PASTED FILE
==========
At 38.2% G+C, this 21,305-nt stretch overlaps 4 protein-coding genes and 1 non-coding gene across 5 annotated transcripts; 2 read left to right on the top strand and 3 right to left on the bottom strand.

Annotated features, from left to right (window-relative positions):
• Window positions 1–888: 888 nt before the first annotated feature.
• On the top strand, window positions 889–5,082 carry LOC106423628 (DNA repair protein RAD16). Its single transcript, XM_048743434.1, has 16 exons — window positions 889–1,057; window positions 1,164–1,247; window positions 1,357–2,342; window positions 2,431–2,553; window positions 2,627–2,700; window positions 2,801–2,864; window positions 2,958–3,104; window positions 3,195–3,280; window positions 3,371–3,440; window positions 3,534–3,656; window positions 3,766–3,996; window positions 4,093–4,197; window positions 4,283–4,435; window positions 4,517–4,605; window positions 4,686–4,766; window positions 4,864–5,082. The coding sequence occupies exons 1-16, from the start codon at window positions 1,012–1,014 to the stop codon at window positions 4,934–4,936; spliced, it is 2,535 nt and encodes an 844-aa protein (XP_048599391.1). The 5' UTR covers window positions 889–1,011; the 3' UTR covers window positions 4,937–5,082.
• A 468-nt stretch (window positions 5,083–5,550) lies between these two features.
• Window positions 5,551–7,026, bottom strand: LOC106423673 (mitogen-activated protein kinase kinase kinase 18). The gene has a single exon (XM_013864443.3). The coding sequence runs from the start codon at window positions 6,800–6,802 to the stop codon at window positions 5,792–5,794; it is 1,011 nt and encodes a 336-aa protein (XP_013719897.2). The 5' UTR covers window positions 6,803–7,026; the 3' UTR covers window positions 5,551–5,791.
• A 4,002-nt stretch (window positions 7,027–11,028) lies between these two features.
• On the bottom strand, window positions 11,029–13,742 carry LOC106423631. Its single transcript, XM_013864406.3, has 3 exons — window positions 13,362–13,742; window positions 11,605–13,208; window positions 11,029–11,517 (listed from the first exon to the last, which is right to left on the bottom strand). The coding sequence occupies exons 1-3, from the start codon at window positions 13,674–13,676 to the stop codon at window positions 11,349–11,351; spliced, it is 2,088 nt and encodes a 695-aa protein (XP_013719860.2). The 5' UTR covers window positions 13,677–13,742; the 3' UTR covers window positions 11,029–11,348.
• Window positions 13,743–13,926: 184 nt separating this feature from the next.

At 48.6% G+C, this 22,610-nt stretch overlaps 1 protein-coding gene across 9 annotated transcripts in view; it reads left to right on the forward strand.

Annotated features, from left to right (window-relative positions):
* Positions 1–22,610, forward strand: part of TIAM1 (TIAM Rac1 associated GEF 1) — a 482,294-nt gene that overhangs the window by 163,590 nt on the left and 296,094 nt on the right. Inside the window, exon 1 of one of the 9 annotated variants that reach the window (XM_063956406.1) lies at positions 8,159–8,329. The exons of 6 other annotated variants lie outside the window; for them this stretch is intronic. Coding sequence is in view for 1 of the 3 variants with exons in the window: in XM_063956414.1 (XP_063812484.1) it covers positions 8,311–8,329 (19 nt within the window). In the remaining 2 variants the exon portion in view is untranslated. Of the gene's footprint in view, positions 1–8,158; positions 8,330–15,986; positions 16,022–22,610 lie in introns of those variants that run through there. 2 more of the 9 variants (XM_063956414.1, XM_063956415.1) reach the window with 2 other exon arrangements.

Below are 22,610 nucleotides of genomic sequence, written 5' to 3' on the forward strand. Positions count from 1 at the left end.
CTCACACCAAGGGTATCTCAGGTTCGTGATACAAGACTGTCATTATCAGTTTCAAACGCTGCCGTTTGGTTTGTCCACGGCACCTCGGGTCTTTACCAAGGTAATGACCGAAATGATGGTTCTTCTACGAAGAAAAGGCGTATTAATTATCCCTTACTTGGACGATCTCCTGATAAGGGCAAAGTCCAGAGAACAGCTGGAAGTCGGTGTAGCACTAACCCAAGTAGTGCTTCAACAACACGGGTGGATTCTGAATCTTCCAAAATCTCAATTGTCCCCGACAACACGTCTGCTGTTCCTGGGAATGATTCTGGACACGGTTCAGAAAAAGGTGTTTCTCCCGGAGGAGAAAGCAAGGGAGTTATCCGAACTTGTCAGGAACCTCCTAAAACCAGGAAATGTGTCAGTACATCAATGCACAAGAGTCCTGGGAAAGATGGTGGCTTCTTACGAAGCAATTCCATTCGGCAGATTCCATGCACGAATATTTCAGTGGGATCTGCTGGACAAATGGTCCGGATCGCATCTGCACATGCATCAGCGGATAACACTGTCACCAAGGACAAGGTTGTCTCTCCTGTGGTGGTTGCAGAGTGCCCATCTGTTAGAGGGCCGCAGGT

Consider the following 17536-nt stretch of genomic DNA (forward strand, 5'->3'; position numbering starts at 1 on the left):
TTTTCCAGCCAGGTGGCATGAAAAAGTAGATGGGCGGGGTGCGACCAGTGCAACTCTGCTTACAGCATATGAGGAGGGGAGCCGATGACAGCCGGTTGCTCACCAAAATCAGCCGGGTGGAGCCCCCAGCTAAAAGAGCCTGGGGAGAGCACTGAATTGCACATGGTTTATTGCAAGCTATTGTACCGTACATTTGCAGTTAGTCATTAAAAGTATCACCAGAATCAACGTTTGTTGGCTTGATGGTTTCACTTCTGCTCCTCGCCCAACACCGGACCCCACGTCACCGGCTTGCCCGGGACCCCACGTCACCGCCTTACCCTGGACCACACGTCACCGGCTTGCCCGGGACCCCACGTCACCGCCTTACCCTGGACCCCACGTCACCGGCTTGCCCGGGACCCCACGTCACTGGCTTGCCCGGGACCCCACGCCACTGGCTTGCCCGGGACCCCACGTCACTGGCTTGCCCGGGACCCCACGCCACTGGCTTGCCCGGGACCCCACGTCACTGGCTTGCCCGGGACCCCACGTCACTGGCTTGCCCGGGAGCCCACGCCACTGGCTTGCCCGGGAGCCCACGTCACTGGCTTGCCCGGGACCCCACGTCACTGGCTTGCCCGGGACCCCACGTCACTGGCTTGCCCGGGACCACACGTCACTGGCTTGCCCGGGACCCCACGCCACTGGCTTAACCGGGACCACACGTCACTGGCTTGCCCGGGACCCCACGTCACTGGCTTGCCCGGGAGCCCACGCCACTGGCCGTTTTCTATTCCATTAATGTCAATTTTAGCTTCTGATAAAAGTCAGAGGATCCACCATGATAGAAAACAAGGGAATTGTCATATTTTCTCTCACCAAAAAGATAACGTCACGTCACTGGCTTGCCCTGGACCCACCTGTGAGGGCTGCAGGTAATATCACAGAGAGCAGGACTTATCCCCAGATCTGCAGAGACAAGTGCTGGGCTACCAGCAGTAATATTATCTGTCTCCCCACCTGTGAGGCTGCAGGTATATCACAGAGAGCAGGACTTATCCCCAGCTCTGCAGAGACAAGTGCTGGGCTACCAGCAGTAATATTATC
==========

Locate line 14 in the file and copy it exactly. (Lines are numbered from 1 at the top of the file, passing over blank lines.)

CTCACACCAAGGGTATCTCAGGTTCGTGATACAAGACTGTCATTATCAGTTTCAAACGCTGCCGTTTGGTTTGTCCACGGCACCTCGGGTCTTTACCAAGGTAATGACCGAAATGATGGTTCTTCTACGAAGAAAAGGCGTATTAATTATCCCTTACTTGGACGATCTCCTGATAAGGGCAAAGTCCAGAGAACAGCTGGAAGTCGGTGTAGCACTAACCCAAGTAGTGCTTCAACAACACGGGTGGATTCTGAATCTTCCAAAATCTCAATTGTCCCCGACAACACGTCTGCTGTTCCTGGGAATGATTCTGGACACGGTTCAGAAAAAGGTGTTTCTCCCGGAGGAGAAAGCAAGGGAGTTATCCGAACTTGTCAGGAACCTCCTAAAACCAGGAAATGTGTCAGTACATCAATGCACAAGAGTCCTGGGAAAGATGGTGGCTTCTTACGAAGCAATTCCATTCGGCAGATTCCATGCACGAATATTTCAGTGGGATCTGCTGGACAAATGGTCCGGATCGCATCTGCACATGCATCAGCGGATAACACTGTCACCAAGGACAAGGTTGTCTCTCCTGTGGTGGTTGCAGAGTGCCCATCTGTTAGAGGGCCGCAGGT